A Tribe Called Quest group member Ali Shahid Muhammad is blasting an inaccurate report claiming they sold off their royalties as an NFT!
A Tribe Called Quest co-founder Ali Shaheed Muhammad has shut down reports suggesting the hip-hop icons have sold off royalties for their first five albums as an NFT (non-fungible token).
Recent reports suggested the stars had partnered with officials at Royalty Exchange to cash in on the digital collectibles craze.
A Tribe Called Quest was supposedly offering up a 1.5% share of their earnings from projects including 1991’s The Low End Theory, 1993’s Midnight Marauders, and 1996’s Beats, Rhymes and Life, to the highest bidder.
The sale on the music royalties marketplace closed last week, with a buyer known only as Stephen F paying the equivalent of $84,765 to secure the NFT.
But Ali Shaheed Muhammad has since addressed the claims, insisting none of the surviving group members were involved in the auction.
Instead, he explains the sale was arranged without the knowledge of himself, Q-Tip, Jarobi White, or the estate executors of the late Phife Dawg.
The sale revolved around the tiny share previously held by Ed Chalpin, owner of PPX Enterprises, who had initially helped Muhammad and Q-Tip sign their first label deal with Jive Records chiefs.
In a lengthy post on Instagram, Muhammad called out Billboard reporters for their misleading headline about the NFT sale.
The original story headline read: “Royalty Exchange has partnered with A Tribe Called Quest to auction off 1.5% share of the sound recording royalties from the hip-hop group’s first five studio albums.”
“Not Frigging True…,” he began, as he slammed publication editors for simply using their name as clickbait to drive traffic to their site.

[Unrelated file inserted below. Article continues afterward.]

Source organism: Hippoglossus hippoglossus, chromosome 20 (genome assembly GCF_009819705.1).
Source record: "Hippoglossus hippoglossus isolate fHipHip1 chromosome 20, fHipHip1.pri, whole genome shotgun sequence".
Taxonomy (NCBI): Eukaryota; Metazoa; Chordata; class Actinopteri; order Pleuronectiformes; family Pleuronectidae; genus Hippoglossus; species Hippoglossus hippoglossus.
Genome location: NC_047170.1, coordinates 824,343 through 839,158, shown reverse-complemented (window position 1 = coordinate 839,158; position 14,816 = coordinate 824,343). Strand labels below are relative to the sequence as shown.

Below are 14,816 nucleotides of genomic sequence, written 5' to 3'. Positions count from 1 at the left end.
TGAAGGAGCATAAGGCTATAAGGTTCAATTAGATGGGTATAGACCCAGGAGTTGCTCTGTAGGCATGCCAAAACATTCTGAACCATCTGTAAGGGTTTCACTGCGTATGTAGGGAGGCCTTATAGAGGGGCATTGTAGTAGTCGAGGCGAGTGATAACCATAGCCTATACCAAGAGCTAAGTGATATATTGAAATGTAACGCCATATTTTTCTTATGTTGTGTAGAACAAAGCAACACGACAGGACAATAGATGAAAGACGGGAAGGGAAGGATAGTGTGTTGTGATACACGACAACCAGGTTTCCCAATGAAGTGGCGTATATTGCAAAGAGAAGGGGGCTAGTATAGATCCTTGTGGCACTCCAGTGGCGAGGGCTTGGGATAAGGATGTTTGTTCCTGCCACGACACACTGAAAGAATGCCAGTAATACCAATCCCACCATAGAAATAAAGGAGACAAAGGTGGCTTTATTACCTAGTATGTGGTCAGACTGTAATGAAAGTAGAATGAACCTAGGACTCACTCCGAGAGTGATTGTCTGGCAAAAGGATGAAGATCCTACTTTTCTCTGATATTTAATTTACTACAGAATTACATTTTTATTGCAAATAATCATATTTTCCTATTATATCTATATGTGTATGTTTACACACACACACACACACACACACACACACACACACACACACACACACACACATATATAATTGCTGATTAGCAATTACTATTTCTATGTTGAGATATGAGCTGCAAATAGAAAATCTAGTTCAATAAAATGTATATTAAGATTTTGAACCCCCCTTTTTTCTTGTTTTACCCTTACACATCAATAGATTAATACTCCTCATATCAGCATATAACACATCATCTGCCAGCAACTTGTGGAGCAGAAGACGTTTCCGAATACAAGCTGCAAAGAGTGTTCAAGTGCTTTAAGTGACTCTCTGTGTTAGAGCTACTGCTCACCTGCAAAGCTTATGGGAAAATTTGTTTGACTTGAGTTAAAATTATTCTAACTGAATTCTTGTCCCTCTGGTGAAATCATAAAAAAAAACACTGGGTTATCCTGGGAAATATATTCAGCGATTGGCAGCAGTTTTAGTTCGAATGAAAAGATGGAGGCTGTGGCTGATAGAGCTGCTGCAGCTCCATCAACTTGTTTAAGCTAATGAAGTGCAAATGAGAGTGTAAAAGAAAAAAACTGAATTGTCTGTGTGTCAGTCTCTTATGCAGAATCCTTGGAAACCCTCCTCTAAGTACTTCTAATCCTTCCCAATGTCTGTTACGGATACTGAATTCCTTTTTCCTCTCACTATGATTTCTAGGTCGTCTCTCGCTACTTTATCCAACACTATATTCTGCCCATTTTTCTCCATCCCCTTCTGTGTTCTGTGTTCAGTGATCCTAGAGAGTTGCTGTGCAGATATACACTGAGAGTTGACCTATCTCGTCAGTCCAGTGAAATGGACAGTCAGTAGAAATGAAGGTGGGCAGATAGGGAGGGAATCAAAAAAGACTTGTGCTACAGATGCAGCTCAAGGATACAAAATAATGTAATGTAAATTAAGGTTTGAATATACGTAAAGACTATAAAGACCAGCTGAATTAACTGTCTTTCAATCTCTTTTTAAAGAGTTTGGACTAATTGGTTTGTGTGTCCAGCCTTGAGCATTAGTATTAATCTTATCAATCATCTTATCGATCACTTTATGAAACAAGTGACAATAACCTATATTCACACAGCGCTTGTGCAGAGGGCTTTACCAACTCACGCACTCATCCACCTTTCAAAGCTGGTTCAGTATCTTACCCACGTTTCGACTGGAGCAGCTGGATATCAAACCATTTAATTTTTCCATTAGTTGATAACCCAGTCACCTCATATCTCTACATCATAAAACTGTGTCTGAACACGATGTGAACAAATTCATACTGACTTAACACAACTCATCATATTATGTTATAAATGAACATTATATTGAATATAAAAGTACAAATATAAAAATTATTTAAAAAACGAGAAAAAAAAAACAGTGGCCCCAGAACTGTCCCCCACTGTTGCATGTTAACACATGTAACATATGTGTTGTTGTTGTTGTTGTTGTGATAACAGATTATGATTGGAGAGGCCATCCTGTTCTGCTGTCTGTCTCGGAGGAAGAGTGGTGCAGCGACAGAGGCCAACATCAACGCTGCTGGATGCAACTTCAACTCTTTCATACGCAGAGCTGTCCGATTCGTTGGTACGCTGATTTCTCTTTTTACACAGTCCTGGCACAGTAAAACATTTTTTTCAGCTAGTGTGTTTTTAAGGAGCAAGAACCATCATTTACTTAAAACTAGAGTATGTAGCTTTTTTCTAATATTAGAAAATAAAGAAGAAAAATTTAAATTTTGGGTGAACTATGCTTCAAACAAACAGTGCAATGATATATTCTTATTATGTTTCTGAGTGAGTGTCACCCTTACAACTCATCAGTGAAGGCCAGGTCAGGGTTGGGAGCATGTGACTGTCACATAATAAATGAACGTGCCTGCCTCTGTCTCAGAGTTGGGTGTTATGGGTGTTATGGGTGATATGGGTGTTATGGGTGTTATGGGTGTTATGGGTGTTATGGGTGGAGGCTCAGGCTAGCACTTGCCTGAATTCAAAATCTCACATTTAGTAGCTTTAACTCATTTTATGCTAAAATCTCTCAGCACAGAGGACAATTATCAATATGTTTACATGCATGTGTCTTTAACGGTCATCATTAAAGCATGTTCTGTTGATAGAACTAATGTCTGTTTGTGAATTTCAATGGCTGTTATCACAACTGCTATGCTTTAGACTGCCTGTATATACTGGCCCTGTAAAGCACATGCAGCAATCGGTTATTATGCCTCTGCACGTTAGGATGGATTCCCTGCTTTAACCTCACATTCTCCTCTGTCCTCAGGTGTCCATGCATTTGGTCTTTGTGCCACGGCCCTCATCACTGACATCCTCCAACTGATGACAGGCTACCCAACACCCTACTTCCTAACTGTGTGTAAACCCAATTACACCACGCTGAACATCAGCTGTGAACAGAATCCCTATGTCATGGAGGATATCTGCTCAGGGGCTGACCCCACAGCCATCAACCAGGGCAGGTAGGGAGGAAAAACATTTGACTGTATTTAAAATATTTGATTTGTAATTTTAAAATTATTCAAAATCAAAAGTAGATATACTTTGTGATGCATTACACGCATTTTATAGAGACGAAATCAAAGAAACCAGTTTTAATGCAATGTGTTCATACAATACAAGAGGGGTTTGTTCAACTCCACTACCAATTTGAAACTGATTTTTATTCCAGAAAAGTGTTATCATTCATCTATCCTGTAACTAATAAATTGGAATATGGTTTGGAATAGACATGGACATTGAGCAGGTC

“At the time, Billboard knew those words were not true but worded the story in a way to gain clicks. They have now changed the article. Other ‘journalistic’ publications took the original newsfeed and ran with the misleading headline.”
“No member of A Tribe Called Quest has entered into any partnership with Royalty Exchange. PERIOD!,” he vented.
Muhammad went on to explain how the initial link to PPX Enterprises came about.
Ali recalled how he and Q-Tip originally hired Chalpin as an agent to negotiate their five-album contract with Jive in 1989.
However, unbeknownst to the duo at the time, he allegedly added a clause to the contract securing a percentage of the recording funds for each of Tribe’s five albums.
With the help of Jive bosses, the rappers thought they had managed to make the PPX problem “disappear” – until the news of the NFT was brought to their attention.
Muhammad continues, “It wasn’t until reading this incomplete article by Billboard on June 29, 2021 that I learned PPX Enterprises wasn’t entirely out of our business. Apparently PPX sold their share of a settlement they made with Jive Records to an individual whom entered into a partnership with Royalty Exchange. Be clear that is the NFT that was created and auctioned.
“Had we known this percentage of our art was out there we would have bought it directly from PPX Enterprises as it should have never been sold by Jive Records.”
The only album not included in the NFT sale was A Tribe Called Quest’s farewell release, 2016’s We Got It from Here… Thank You 4 Your Service.